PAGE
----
Craig Green for instance, may not be the typical vulgar and sexualised designer in the fashion sphere. But if one is to deconstruct each and single collection from Green––you will find straps, buckles, ties, blindfolds, holes and hiding versus exposing the body, all clear elements used in fetishistic nature. “Restriction, venerability and boldness, those themes are evocative for fashion designers, I think perhaps the themes from bondage and sex are probably ideal forms of escapism. Isn’t that what fashion is all about?”, continues Sutton. Matthew Williams of Alyx Studio frequently uses fetishistic elements in his collections: wires, leather straps, studs, rivets and chains to name a few. There are several noteworthy incidences in fashion where fetishism stands out, but one in particular appears to have made the biggest impression on Williams, who carefully explains that “Shaun Leane accessories was a huge moment in fashion industry when discussing fetishism and the rise of it in fashion”. Williams also says that the reason and meaning of his frequent use is that the fascination is there, and it’s something he prefers personally.
Just like Matthew Williams, Chris Sutton also mentions Shaun Leane: “I think Alexander McQueen’s magical collaborations with Shaun Leane are a perfect example of this. They created beauty that looked violent and dangerous. Their objects created a tension and friction. Isn’t that what dangerous sex is about?”
S&M is the field of sadomasochism — and elements from this sub-genre of sexual fetishism contain chains, latex, patent leather, studs, and whips. Brands such as Hood by Air has paved the way through including these elements in a more literal way than others — like mouth gauges, zippers and latex. Williams also mentions another significant character in bringing fetishism into the realm of fashion, “Rudi Gernreich of the 1960s, who was originally from Austria, but worked out of LA, he was one of Helmut Lang’s biggest inspirations”. His work can clearly be seen throughout the creative career of Helmut Lang, as well as in Shayne Oliver’s interpretation of the brand last season. The use of sexually fetishistic elements in fashion can be seen even more clear in the avant-garde side of the industry. Brands like Junya Watanabe, Comme des Garçons, Gareth Pugh and Yohji Yamamoto have all in some way or another incorporated belt straps, straitjacket elements and PVC, like seen in the Comme des Garçons SS15 collection, Blood & Roses. An aesthetic that Williams shares: “I just like them personally and that’s why I use them in my creative process.”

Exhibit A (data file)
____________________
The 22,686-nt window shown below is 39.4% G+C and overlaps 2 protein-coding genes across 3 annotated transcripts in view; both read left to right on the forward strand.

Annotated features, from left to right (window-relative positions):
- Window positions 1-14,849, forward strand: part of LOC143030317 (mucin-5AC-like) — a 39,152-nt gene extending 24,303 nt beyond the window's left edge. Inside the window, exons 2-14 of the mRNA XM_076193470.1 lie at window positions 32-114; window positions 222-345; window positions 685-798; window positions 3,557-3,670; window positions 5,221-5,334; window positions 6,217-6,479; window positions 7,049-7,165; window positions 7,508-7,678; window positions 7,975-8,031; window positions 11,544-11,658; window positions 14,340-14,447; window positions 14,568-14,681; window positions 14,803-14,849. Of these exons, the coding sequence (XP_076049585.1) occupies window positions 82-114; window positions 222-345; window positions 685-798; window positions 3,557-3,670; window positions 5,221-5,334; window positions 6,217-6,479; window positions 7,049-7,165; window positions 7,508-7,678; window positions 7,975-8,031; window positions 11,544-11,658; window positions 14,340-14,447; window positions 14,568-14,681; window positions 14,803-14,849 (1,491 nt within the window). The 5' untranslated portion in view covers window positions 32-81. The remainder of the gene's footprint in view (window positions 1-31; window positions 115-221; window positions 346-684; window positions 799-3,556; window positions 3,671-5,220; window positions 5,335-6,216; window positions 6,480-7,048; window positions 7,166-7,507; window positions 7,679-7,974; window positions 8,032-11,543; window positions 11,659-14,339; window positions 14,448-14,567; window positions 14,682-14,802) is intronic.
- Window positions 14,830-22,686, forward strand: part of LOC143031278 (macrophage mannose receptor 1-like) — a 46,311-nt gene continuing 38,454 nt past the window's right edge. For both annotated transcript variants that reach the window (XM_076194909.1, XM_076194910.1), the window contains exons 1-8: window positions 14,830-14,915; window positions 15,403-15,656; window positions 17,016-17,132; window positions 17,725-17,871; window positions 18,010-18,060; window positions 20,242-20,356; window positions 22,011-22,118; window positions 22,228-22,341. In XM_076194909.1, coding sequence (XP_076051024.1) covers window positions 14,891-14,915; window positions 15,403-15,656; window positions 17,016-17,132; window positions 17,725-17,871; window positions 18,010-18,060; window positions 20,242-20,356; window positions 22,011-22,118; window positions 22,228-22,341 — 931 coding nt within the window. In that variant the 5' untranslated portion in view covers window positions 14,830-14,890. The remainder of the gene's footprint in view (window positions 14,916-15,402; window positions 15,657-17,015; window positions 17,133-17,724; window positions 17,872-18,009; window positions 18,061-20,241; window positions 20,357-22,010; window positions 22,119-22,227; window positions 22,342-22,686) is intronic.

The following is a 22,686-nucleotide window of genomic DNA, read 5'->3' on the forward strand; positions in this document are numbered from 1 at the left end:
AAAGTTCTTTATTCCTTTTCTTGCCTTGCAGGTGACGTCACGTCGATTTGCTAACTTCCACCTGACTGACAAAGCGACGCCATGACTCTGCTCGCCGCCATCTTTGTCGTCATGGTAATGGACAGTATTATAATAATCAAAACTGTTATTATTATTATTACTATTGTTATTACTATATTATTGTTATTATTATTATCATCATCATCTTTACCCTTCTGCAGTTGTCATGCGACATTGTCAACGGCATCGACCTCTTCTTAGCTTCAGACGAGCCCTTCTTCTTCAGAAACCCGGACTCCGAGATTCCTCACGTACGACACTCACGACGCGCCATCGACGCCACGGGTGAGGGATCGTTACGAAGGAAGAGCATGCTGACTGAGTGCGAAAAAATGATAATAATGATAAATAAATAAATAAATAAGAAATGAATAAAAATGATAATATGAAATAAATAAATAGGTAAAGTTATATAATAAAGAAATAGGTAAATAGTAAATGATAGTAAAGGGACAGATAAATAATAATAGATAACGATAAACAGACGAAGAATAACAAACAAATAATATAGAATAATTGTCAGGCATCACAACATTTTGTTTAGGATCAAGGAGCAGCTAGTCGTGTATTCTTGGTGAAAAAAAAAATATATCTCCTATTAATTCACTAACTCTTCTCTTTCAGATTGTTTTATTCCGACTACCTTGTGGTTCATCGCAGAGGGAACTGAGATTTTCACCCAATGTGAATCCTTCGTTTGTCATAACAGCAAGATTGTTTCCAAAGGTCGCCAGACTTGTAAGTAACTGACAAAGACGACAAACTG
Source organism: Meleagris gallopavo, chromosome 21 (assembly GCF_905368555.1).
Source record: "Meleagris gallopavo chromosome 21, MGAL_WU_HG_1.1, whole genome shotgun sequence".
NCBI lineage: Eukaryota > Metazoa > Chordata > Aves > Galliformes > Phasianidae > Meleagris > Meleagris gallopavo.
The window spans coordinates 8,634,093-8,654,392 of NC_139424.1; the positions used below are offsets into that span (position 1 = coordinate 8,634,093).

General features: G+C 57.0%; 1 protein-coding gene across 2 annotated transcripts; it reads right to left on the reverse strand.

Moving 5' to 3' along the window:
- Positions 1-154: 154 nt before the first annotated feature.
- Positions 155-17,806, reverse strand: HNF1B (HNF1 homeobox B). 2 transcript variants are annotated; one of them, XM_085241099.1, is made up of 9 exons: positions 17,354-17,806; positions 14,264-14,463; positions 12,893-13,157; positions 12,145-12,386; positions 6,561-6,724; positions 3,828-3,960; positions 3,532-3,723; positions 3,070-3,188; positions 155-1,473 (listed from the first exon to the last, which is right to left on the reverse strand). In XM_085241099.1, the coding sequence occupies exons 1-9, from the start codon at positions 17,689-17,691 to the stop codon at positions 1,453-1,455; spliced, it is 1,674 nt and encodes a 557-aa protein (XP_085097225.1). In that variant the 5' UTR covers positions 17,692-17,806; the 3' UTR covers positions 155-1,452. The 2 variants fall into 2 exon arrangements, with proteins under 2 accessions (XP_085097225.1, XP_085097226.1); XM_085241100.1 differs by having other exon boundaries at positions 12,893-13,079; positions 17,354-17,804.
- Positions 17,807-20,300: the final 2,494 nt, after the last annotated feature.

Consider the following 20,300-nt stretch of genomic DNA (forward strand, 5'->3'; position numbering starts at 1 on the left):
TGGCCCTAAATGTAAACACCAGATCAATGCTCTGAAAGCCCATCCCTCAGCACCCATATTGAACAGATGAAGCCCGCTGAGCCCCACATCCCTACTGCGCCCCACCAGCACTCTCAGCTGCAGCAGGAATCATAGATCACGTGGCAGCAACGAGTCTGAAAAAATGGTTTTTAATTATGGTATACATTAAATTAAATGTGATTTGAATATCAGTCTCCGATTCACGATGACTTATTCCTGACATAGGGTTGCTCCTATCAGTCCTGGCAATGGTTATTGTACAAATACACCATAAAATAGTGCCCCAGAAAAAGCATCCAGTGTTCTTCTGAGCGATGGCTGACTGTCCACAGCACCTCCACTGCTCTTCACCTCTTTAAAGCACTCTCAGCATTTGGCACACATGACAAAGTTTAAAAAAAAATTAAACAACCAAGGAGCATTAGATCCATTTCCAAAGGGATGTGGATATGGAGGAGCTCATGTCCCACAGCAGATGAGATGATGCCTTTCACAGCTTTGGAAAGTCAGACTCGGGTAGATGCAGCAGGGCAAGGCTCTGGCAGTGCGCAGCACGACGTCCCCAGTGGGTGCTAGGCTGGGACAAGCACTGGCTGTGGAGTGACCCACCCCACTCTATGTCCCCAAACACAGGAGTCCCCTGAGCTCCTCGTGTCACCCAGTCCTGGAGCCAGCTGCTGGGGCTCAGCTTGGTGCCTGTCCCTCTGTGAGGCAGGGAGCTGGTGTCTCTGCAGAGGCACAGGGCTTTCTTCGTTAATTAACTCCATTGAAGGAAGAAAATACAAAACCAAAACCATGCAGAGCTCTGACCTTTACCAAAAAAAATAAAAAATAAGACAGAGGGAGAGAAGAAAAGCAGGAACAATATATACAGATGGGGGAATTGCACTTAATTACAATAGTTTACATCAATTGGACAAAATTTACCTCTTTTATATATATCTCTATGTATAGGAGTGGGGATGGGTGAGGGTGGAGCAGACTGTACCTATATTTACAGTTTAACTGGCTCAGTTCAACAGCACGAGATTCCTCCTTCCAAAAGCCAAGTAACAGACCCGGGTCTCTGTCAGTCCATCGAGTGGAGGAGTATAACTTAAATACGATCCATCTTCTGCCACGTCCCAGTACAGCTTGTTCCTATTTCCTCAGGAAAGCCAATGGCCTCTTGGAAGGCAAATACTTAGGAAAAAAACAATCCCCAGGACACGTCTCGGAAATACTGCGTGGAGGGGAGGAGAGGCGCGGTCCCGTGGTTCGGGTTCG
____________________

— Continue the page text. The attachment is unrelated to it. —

Sexual fetishism and fashion have and always will be a juxtaposed interest of man and woman. It has been compromised and exercised by almost every fashion house there is at some point over the vast course of fashion history. By looking back to Freud’s original theory that fetishism is a result of trauma and if we consider that what fashion and fetishism have in common is control. Fashion’s trauma can be none other than dissent. An overexposed rebellion towards the disapproval of fashion’s misguided connotations, all rooting back to the beginning of tight-lacing and heels.
Written by Madeleine Holth for Indie Magazine